Main Event: Holiday cheer among the Trees
The 27th annual Festival of Trees, the major fundraising event for Hiawatha Homes, has become a fixture on the Rochester holiday scene.
Opening with a Tuesday night gala, continuing through Thanksgiving and wrapping up on Sunday, the five-day event, Nov. 20-25, attracted more than 12,000 people, according to Hiawatha Homes' estimate. The event raised $166,500 for the organization.
"Festival of Trees has become a family tradition," said Jacque Arnold,from Hinsdale, Ill., who was visiting with her mother, Judy Kuehn.
"Visiting the Festival of Trees is a long-standing tradition with our family," Arnold said. "I've been going for years and now it's something my children, Haley, Vincent and Lucy, look forward to as well. It sets the mood for the Christmas season."
Larry Johnson, one of the volunteers and a member of the Hiawatha Homes board of directors, said, "I was the first treasurer for the board. We have a son in one of the homes, so I have been involved for many years. The festival just keeps getting better and better."
Another volunteer who was busy greeting guests said, "I always work one of the days at the festival. It's such a great cause and wonderful, uplifting event."
""I've been coming for 25 years, helping out with it is one of my joys," said Marilyn Olson.
Admiring the trees was Stephanie Pasch. "We are here to listen to the kids play from First Presbyterian in Rochester," she said. "They are middle school children and do a wonderful performance. We come every year anyway."
"I like to come on Sunday every year; there's a quiet, peaceful atmosphere. I absolutely love the Mother Goose Nursery Rhyme Tree by the woodcarvers. The Old Woman in the Shoe is just amazing," said Dianna Horntvedt.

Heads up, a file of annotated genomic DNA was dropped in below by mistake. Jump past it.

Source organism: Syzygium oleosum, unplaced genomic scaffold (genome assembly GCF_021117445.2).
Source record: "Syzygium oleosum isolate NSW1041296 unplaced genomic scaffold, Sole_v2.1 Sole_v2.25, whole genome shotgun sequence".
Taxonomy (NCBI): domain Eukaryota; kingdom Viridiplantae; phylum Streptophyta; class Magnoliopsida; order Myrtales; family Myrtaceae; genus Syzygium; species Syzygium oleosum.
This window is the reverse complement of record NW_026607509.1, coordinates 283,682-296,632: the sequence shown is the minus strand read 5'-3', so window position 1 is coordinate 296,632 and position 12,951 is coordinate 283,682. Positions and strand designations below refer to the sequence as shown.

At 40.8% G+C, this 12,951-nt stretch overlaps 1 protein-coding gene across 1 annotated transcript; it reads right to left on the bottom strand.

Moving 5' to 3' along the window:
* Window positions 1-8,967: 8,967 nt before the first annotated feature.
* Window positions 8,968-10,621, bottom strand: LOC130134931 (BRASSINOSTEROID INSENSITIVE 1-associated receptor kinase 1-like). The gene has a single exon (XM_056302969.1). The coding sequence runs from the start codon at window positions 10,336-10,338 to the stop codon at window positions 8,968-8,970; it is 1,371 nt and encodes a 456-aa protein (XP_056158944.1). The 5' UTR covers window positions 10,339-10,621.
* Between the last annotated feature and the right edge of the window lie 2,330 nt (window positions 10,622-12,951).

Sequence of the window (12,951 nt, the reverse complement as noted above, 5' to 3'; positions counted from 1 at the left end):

Numerous miniature trees decorated in a variety of themes were in the silent auction. One of the admirers, Melissa Atkinson, was contemplating bidding on one.
"This is my first time coming to Festival of Trees," she said. "A friend invited me, and I know I will be back every year."
"I really like the Victorian trees, the lace and bows and things," said Joyce Jurgenson. "I love it when you see trees decorated with nostalgic, childhood favorites. Now, I'm itching to get home and begin decorating my tree."
Bill Hawkins, from California, was sitting on a bench, resting his legs.
"This is my first time here," he said, "but it's more than I could have expected. It's really something, all the work and effort that goes into the trees and all the other decorations."
A special tree with photos of servicemen and women, past and present was a favorite of many.
"It's very touching, gives me goose bumps," said Verna Kraft. "It's a beautiful tree and makes a statement."
Established in 1976, Hiawatha Homes benefits 130 individuals through their residential homes and community based programs.